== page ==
During this time, you and your partner can start planning for the future financially. Consider the costs that may occur in treatment, from medications to therapies. You and your partner can discuss care measures that will happen later on as the disease progresses. Consider whether you and your partner can afford an in-home caretaker or if it is more financially reasonable to consider more of an assisted living type facility.
Care during the middle stages
You may notice more behavior changes beginning to occur during the middle stages of Alzheimer’s disease. The person with Alzheimer’s disease will start to have difficulties with activities of daily living like bathing and dressing during the middle stages.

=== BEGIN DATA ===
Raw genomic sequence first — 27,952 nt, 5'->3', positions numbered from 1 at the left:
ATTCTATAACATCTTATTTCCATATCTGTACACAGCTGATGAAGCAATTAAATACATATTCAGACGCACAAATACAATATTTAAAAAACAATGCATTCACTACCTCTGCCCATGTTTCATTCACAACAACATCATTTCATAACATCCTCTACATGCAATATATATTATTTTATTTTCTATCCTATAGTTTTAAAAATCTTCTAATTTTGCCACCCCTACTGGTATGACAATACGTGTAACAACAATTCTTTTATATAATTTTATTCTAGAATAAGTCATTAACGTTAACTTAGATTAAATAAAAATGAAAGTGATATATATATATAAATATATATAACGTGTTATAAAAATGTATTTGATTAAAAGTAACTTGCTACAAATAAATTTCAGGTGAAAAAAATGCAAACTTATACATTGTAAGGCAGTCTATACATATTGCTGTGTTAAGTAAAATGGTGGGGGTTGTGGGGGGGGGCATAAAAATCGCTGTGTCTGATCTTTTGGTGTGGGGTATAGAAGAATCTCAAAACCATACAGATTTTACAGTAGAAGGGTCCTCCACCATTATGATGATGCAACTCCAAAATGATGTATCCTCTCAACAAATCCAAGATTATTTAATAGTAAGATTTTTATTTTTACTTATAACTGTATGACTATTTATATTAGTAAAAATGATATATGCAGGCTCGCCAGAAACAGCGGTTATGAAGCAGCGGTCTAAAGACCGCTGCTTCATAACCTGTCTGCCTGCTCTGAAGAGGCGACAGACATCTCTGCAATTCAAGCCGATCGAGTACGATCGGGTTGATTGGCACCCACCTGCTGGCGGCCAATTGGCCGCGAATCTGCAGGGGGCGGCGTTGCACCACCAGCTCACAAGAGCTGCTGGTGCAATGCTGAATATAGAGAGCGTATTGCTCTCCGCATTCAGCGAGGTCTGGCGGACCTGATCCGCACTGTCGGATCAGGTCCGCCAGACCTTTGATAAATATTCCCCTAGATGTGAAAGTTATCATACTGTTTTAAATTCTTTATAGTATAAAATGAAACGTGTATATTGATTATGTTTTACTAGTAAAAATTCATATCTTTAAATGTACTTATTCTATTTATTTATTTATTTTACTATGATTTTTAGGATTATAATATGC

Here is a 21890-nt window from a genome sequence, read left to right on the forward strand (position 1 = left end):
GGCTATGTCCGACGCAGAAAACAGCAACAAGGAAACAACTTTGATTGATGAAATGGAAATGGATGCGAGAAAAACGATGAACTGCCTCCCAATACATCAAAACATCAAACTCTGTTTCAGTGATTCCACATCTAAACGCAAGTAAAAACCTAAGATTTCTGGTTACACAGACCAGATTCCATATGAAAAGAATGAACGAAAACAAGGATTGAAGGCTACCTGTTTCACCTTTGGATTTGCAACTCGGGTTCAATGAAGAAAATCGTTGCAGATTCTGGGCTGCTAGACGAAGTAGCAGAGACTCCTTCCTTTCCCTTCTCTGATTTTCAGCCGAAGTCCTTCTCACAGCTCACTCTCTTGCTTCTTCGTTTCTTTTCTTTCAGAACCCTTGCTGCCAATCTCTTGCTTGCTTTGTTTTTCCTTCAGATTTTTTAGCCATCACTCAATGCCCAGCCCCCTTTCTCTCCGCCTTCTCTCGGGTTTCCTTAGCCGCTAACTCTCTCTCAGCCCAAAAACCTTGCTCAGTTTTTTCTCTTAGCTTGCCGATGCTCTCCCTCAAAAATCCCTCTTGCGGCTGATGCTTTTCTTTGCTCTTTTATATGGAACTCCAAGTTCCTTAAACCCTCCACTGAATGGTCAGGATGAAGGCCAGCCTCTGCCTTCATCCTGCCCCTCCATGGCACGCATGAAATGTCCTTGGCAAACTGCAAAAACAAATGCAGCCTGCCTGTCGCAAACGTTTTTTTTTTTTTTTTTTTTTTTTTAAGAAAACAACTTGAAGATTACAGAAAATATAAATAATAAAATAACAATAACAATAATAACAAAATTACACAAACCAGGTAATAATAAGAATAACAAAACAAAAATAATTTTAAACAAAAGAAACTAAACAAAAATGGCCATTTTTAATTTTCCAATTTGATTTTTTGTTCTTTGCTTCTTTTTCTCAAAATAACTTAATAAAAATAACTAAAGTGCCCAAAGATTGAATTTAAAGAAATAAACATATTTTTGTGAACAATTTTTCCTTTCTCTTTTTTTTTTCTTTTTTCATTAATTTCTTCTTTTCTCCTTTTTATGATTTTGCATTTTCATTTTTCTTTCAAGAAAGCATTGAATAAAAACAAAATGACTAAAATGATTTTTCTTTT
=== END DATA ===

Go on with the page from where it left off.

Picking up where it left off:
Your spouse may need a more structured routine to help cope with these new changes. It’s also important to stay flexible during this time because you might need to change that routine as the disease progresses and your spouse’s needs increase.
During this time, you have to remember to take time for yourself. The caregiver role you are now in can be very demanding and a considerable change from before.
Caregiving during the late stages
When a person is in the late stages of Alzheimer’s disease, their need for care is often high. They might have problems with eating and need meals cut up for them or even a specialized diet.
The person going through the late stages of Alzheimer’s disease will often need extensive care. Your partner may need full-time care, meaning they might need to be in a facility with healthcare professionals responding to their needs around the clock.
Signs of caregiver stress